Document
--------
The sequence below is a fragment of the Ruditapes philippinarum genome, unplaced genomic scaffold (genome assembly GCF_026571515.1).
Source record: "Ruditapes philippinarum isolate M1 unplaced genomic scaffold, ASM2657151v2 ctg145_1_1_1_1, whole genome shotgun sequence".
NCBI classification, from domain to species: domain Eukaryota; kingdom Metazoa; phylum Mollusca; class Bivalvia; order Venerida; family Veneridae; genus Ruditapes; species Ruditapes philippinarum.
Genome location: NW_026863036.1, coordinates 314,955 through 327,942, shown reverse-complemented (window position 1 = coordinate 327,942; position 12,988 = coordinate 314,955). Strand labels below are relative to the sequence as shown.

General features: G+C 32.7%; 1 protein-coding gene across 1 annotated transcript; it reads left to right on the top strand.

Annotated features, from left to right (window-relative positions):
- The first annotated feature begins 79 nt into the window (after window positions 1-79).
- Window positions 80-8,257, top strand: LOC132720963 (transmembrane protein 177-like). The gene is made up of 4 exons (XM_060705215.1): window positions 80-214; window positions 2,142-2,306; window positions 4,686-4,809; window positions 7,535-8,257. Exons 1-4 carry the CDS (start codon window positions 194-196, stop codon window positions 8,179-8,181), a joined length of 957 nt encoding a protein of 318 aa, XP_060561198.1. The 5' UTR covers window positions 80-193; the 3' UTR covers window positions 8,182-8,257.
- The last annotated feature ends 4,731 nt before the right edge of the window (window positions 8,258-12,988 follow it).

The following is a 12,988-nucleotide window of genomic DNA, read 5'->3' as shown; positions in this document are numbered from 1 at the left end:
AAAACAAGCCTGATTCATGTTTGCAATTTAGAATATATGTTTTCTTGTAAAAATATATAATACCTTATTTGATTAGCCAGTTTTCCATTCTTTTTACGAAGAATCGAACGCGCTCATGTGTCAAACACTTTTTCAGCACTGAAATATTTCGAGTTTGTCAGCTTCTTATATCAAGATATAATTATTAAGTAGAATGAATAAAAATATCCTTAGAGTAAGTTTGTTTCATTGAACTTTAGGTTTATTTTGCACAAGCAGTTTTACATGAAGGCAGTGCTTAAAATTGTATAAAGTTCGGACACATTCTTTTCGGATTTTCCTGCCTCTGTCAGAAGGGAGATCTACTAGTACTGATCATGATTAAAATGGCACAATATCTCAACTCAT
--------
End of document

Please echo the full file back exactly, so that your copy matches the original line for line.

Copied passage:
The sequence below is a fragment of the Ruditapes philippinarum genome, unplaced genomic scaffold (genome assembly GCF_026571515.1).
Source record: "Ruditapes philippinarum isolate M1 unplaced genomic scaffold, ASM2657151v2 ctg145_1_1_1_1, whole genome shotgun sequence".
NCBI classification, from domain to species: domain Eukaryota; kingdom Metazoa; phylum Mollusca; class Bivalvia; order Venerida; family Veneridae; genus Ruditapes; species Ruditapes philippinarum.
Genome location: NW_026863036.1, coordinates 314,955 through 327,942, shown reverse-complemented (window position 1 = coordinate 327,942; position 12,988 = coordinate 314,955). Strand labels below are relative to the sequence as shown.

General features: G+C 32.7%; 1 protein-coding gene across 1 annotated transcript; it reads left to right on the top strand.

Annotated features, from left to right (window-relative positions):
- The first annotated feature begins 79 nt into the window (after window positions 1-79).
- Window positions 80-8,257, top strand: LOC132720963 (transmembrane protein 177-like). The gene is made up of 4 exons (XM_060705215.1): window positions 80-214; window positions 2,142-2,306; window positions 4,686-4,809; window positions 7,535-8,257. Exons 1-4 carry the CDS (start codon window positions 194-196, stop codon window positions 8,179-8,181), a joined length of 957 nt encoding a protein of 318 aa, XP_060561198.1. The 5' UTR covers window positions 80-193; the 3' UTR covers window positions 8,182-8,257.
- The last annotated feature ends 4,731 nt before the right edge of the window (window positions 8,258-12,988 follow it).

The following is a 12,988-nucleotide window of genomic DNA, read 5'->3' as shown; positions in this document are numbered from 1 at the left end:
AAAACAAGCCTGATTCATGTTTGCAATTTAGAATATATGTTTTCTTGTAAAAATATATAATACCTTATTTGATTAGCCAGTTTTCCATTCTTTTTACGAAGAATCGAACGCGCTCATGTGTCAAACACTTTTTCAGCACTGAAATATTTCGAGTTTGTCAGCTTCTTATATCAAGATATAATTATTAAGTAGAATGAATAAAAATATCCTTAGAGTAAGTTTGTTTCATTGAACTTTAGGTTTATTTTGCACAAGCAGTTTTACATGAAGGCAGTGCTTAAAATTGTATAAAGTTCGGACACATTCTTTTCGGATTTTCCTGCCTCTGTCAGAAGGGAGATCTACTAGTACTGATCATGATTAAAATGGCACAATATCTCAACTCAT